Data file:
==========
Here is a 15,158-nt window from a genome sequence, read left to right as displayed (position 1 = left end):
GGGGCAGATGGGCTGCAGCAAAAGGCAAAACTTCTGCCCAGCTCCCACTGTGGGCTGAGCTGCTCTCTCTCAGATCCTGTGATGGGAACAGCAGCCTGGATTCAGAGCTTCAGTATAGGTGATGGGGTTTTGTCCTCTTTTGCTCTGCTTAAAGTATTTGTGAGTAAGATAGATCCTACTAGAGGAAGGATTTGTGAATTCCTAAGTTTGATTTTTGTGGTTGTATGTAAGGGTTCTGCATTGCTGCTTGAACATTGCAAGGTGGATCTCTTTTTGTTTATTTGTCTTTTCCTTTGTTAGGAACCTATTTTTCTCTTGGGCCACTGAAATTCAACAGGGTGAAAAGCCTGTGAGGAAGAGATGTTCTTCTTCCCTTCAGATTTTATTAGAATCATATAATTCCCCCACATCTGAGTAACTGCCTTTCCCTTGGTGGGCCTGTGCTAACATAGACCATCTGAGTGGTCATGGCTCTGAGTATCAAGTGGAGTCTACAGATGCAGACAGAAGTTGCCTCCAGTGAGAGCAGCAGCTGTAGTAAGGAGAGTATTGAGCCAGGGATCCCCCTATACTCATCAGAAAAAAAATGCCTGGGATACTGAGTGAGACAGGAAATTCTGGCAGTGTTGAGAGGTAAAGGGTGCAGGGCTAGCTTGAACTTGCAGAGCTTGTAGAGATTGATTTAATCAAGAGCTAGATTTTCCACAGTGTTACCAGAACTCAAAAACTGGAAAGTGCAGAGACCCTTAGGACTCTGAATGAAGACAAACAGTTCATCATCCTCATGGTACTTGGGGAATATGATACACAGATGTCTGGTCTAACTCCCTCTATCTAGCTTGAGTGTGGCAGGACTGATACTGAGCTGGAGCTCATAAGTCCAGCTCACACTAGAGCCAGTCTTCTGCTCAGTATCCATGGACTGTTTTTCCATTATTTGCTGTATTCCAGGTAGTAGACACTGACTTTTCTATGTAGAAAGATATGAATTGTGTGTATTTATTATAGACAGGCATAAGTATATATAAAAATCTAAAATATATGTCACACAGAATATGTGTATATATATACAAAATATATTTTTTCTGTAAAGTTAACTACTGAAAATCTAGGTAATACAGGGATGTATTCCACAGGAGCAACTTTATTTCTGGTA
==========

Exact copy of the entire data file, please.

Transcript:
Here is a 15,158-nt window from a genome sequence, read left to right as displayed (position 1 = left end):
GGGGCAGATGGGCTGCAGCAAAAGGCAAAACTTCTGCCCAGCTCCCACTGTGGGCTGAGCTGCTCTCTCTCAGATCCTGTGATGGGAACAGCAGCCTGGATTCAGAGCTTCAGTATAGGTGATGGGGTTTTGTCCTCTTTTGCTCTGCTTAAAGTATTTGTGAGTAAGATAGATCCTACTAGAGGAAGGATTTGTGAATTCCTAAGTTTGATTTTTGTGGTTGTATGTAAGGGTTCTGCATTGCTGCTTGAACATTGCAAGGTGGATCTCTTTTTGTTTATTTGTCTTTTCCTTTGTTAGGAACCTATTTTTCTCTTGGGCCACTGAAATTCAACAGGGTGAAAAGCCTGTGAGGAAGAGATGTTCTTCTTCCCTTCAGATTTTATTAGAATCATATAATTCCCCCACATCTGAGTAACTGCCTTTCCCTTGGTGGGCCTGTGCTAACATAGACCATCTGAGTGGTCATGGCTCTGAGTATCAAGTGGAGTCTACAGATGCAGACAGAAGTTGCCTCCAGTGAGAGCAGCAGCTGTAGTAAGGAGAGTATTGAGCCAGGGATCCCCCTATACTCATCAGAAAAAAAATGCCTGGGATACTGAGTGAGACAGGAAATTCTGGCAGTGTTGAGAGGTAAAGGGTGCAGGGCTAGCTTGAACTTGCAGAGCTTGTAGAGATTGATTTAATCAAGAGCTAGATTTTCCACAGTGTTACCAGAACTCAAAAACTGGAAAGTGCAGAGACCCTTAGGACTCTGAATGAAGACAAACAGTTCATCATCCTCATGGTACTTGGGGAATATGATACACAGATGTCTGGTCTAACTCCCTCTATCTAGCTTGAGTGTGGCAGGACTGATACTGAGCTGGAGCTCATAAGTCCAGCTCACACTAGAGCCAGTCTTCTGCTCAGTATCCATGGACTGTTTTTCCATTATTTGCTGTATTCCAGGTAGTAGACACTGACTTTTCTATGTAGAAAGATATGAATTGTGTGTATTTATTATAGACAGGCATAAGTATATATAAAAATCTAAAATATATGTCACACAGAATATGTGTATATATATACAAAATATATTTTTTCTGTAAAGTTAACTACTGAAAATCTAGGTAATACAGGGATGTATTCCACAGGAGCAACTTTATTTCTGGTA